Costume designer Harriet Waterhouse, spent five days and nights re-creating the outfits worn at Victoria’s wedding for the BBC documentary (pictured)
Her cream satin dress with a flounce of Honiton lace, made by her dressmaker Mary Bettans, is simple by royal standards.
For this re-creation, it has taken costume designer Harriet Waterhouse – who was a tailoress on the BBC’s A Stitch In Time – five days and nights.
The bridesmaids’ dresses, with roses pinned to tulle skirts, were designed by the real Victoria: again, so simple there were comments at the time that the young ladies looked like village girls.
Our Victoria, like the real queen, wears imitation orange blossom in her hair, not a crown; her jewellery is low-key by royal standards: a sapphire brooch, a wedding gift from Albert, and her Turkish diamonds.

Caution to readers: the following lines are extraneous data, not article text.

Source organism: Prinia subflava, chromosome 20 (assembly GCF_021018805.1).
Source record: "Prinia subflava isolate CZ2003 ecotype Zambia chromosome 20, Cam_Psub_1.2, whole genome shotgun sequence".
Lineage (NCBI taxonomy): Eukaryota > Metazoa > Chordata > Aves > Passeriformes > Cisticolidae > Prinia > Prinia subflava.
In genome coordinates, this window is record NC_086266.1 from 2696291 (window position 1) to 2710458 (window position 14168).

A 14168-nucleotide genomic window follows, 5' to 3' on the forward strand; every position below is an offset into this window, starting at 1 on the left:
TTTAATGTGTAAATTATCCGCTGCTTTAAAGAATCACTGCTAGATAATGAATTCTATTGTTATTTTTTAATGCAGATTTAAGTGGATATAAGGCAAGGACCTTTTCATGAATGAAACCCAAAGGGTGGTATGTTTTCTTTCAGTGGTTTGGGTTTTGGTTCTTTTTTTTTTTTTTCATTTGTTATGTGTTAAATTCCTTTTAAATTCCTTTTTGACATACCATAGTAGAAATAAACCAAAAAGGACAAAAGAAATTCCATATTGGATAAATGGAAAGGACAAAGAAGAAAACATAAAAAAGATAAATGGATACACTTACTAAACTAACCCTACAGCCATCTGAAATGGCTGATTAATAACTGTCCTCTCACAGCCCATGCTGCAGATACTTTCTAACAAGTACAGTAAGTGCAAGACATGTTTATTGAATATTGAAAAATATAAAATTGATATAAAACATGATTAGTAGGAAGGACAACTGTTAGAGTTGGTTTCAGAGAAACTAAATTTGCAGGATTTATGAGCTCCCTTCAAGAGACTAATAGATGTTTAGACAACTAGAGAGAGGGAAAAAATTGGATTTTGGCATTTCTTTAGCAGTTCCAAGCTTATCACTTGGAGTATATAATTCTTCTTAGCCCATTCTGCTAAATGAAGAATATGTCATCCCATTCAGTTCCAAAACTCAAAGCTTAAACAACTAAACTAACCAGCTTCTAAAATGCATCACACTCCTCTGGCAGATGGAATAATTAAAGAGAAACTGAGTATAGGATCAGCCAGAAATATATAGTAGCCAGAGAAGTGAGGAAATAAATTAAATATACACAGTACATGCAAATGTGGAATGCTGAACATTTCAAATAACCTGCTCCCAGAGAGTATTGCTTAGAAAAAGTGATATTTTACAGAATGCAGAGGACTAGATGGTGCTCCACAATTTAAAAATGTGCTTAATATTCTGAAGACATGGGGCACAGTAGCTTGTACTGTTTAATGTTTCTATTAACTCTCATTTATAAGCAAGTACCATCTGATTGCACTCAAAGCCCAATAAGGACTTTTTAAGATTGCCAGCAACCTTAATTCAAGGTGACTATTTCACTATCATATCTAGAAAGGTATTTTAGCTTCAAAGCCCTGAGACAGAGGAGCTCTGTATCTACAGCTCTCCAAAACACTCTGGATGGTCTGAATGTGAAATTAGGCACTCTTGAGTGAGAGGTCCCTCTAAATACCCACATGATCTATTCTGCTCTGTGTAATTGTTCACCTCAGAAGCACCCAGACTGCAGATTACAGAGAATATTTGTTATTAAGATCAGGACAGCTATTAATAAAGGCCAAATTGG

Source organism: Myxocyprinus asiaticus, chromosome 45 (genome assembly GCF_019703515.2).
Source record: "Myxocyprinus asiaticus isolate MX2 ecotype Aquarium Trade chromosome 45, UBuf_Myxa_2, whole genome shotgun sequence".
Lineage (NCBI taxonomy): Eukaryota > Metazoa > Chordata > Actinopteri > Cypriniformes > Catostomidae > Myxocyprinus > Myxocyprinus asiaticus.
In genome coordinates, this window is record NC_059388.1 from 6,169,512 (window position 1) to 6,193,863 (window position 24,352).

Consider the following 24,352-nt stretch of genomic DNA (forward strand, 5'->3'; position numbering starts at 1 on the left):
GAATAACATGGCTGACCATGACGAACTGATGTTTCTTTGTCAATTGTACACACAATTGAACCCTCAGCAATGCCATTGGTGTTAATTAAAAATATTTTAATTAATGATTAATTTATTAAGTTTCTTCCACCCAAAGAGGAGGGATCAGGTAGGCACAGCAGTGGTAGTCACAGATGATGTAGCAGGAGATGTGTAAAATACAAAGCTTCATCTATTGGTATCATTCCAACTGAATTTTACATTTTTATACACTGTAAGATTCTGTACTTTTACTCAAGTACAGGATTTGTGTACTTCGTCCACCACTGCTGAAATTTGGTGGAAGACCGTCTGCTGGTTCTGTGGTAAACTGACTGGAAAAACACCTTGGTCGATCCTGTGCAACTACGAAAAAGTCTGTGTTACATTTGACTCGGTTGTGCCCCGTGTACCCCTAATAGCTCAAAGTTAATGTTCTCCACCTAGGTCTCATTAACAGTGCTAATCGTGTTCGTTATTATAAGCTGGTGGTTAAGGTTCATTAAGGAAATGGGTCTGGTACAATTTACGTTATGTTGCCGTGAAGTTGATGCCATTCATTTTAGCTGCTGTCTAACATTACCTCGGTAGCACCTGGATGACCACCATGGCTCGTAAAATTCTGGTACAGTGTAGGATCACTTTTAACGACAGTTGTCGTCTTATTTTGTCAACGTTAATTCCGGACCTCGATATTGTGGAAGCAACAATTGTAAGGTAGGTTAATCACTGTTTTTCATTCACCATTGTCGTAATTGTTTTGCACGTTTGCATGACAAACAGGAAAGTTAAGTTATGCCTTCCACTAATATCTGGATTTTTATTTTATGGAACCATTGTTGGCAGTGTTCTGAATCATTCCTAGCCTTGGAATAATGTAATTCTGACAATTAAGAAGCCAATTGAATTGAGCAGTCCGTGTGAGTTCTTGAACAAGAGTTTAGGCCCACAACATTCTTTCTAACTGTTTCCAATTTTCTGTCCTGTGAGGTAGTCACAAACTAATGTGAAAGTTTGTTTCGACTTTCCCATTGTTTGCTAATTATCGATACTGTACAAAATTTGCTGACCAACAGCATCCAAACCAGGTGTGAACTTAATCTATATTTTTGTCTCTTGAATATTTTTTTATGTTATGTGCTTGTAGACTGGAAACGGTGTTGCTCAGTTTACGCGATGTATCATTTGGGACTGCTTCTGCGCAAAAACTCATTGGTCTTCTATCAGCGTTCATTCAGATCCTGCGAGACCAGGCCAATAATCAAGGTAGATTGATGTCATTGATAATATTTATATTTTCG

I hear Victoria promising to obey, despite the Archbishop of Canterbury having given her the option to omit that from her vows.
She’s the most powerful woman in the world, but her groom will assert his influence.
When he pledges his worldly goods to his bride, it’s hard not to laugh.
Albert is aware that no one else thinks he’s much of a catch.
The ceremony is brisk, only 21 minutes long.
On the way out, Victoria kisses her aunt Adelaide, the queen dowager – and offers a cool handshake to her own mother.
What a shame we aren’t invited to the wedding breakfast.
Food historian Annie Gray has re-created two dozen dishes from the original menu of around 80.
She’s made five soups, turbot in lobster sauce and beef with truffles.
The re-creation of Victoria and Albert’s wedding cake used 3D printers to match her decorations which included sugar figures of the couple wearing togas
And ‘a showstopper’, as she describes it – two pigeon pies topped with a taxidermied pigeon.
There are millefeuilles and brown bread pudding à la Gotha.
And a gigantic wedding cake.
There were comments in the press at the time about Victoria’s cake, which was three yards across, weighed 300lb and was topped with sugar figures of the couple bizarrely dressed in togas.